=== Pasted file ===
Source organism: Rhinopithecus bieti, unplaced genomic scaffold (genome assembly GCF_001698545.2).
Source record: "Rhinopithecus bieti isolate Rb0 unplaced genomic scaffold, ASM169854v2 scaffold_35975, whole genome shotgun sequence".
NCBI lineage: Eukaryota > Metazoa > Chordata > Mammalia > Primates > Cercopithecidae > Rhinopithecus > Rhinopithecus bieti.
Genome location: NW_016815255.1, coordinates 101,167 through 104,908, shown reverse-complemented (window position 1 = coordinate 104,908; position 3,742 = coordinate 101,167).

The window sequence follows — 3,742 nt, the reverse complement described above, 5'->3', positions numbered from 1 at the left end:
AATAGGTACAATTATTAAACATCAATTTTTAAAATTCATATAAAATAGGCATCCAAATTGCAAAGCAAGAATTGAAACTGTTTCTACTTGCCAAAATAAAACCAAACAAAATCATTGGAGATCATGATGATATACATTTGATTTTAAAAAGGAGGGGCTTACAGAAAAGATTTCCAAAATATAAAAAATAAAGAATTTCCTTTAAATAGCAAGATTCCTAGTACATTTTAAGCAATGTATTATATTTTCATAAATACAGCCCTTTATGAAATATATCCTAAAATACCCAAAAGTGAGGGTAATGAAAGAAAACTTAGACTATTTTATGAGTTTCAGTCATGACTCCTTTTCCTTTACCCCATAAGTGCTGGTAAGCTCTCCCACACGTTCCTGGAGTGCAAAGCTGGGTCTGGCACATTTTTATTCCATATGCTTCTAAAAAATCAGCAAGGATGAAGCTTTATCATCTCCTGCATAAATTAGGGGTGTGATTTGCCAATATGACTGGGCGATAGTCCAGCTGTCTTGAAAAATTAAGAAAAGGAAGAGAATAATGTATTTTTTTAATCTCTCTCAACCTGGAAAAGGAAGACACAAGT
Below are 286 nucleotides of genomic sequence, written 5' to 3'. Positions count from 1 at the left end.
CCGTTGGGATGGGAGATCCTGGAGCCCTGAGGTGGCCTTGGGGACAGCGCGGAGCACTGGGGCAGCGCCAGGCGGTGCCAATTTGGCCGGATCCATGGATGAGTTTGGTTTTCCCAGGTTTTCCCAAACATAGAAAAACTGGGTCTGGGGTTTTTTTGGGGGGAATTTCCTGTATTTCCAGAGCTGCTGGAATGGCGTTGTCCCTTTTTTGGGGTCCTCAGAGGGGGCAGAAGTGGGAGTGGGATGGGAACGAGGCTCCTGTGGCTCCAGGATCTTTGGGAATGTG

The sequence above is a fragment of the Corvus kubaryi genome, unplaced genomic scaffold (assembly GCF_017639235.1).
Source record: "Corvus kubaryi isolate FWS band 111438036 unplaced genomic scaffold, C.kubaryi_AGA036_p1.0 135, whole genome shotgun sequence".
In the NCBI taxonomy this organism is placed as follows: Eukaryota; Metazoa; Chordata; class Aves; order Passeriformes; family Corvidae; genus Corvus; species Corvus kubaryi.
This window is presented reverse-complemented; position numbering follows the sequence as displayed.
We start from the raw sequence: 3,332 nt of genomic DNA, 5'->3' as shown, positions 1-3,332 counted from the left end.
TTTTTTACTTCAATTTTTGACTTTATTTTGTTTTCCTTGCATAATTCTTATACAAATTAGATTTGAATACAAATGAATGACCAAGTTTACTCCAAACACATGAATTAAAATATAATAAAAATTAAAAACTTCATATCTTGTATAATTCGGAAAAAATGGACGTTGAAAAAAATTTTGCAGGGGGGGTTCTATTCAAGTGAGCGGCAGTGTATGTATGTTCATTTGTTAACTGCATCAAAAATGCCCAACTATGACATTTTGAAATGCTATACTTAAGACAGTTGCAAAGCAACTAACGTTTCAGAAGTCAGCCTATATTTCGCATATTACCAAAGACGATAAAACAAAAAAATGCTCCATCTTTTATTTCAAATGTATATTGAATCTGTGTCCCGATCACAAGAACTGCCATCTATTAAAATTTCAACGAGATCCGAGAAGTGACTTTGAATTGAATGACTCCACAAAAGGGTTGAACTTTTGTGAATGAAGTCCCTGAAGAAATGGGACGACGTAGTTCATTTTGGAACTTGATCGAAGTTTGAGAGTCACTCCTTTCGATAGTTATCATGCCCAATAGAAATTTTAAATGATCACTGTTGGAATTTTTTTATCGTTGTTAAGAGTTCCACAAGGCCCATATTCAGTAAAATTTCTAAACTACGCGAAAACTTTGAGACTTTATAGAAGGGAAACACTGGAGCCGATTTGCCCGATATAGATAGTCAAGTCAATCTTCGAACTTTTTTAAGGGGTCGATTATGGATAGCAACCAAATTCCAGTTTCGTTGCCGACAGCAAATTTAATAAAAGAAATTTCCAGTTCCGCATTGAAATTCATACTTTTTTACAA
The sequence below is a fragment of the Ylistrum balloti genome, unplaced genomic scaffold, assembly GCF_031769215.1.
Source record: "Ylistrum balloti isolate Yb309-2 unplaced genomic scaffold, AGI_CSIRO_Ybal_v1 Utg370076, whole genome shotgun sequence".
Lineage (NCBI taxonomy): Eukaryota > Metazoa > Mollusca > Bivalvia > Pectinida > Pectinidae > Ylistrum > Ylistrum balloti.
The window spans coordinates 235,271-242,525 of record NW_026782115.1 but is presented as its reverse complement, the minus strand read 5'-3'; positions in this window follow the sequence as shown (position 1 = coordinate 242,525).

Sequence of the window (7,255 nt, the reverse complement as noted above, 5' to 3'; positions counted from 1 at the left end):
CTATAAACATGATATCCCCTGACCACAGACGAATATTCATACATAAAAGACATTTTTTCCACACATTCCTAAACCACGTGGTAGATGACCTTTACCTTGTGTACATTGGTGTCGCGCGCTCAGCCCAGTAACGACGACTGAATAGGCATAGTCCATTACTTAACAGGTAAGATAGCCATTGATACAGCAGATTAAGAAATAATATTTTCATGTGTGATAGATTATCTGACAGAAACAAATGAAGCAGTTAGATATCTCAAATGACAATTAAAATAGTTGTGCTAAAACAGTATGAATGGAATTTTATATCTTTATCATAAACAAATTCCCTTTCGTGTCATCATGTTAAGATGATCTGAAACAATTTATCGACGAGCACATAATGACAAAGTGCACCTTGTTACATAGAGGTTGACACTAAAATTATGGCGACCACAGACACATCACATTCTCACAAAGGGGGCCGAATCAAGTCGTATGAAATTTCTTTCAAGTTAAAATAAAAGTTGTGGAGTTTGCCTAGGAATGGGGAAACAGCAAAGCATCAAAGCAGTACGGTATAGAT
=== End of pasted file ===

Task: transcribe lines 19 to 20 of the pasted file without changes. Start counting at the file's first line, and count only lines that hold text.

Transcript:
Sequence of the window (7,255 nt, the reverse complement as noted above, 5' to 3'; positions counted from 1 at the left end):
CTATAAACATGATATCCCCTGACCACAGACGAATATTCATACATAAAAGACATTTTTTCCACACATTCCTAAACCACGTGGTAGATGACCTTTACCTTGTGTACATTGGTGTCGCGCGCTCAGCCCAGTAACGACGACTGAATAGGCATAGTCCATTACTTAACAGGTAAGATAGCCATTGATACAGCAGATTAAGAAATAATATTTTCATGTGTGATAGATTATCTGACAGAAACAAATGAAGCAGTTAGATATCTCAAATGACAATTAAAATAGTTGTGCTAAAACAGTATGAATGGAATTTTATATCTTTATCATAAACAAATTCCCTTTCGTGTCATCATGTTAAGATGATCTGAAACAATTTATCGACGAGCACATAATGACAAAGTGCACCTTGTTACATAGAGGTTGACACTAAAATTATGGCGACCACAGACACATCACATTCTCACAAAGGGGGCCGAATCAAGTCGTATGAAATTTCTTTCAAGTTAAAATAAAAGTTGTGGAGTTTGCCTAGGAATGGGGAAACAGCAAAGCATCAAAGCAGTACGGTATAGAT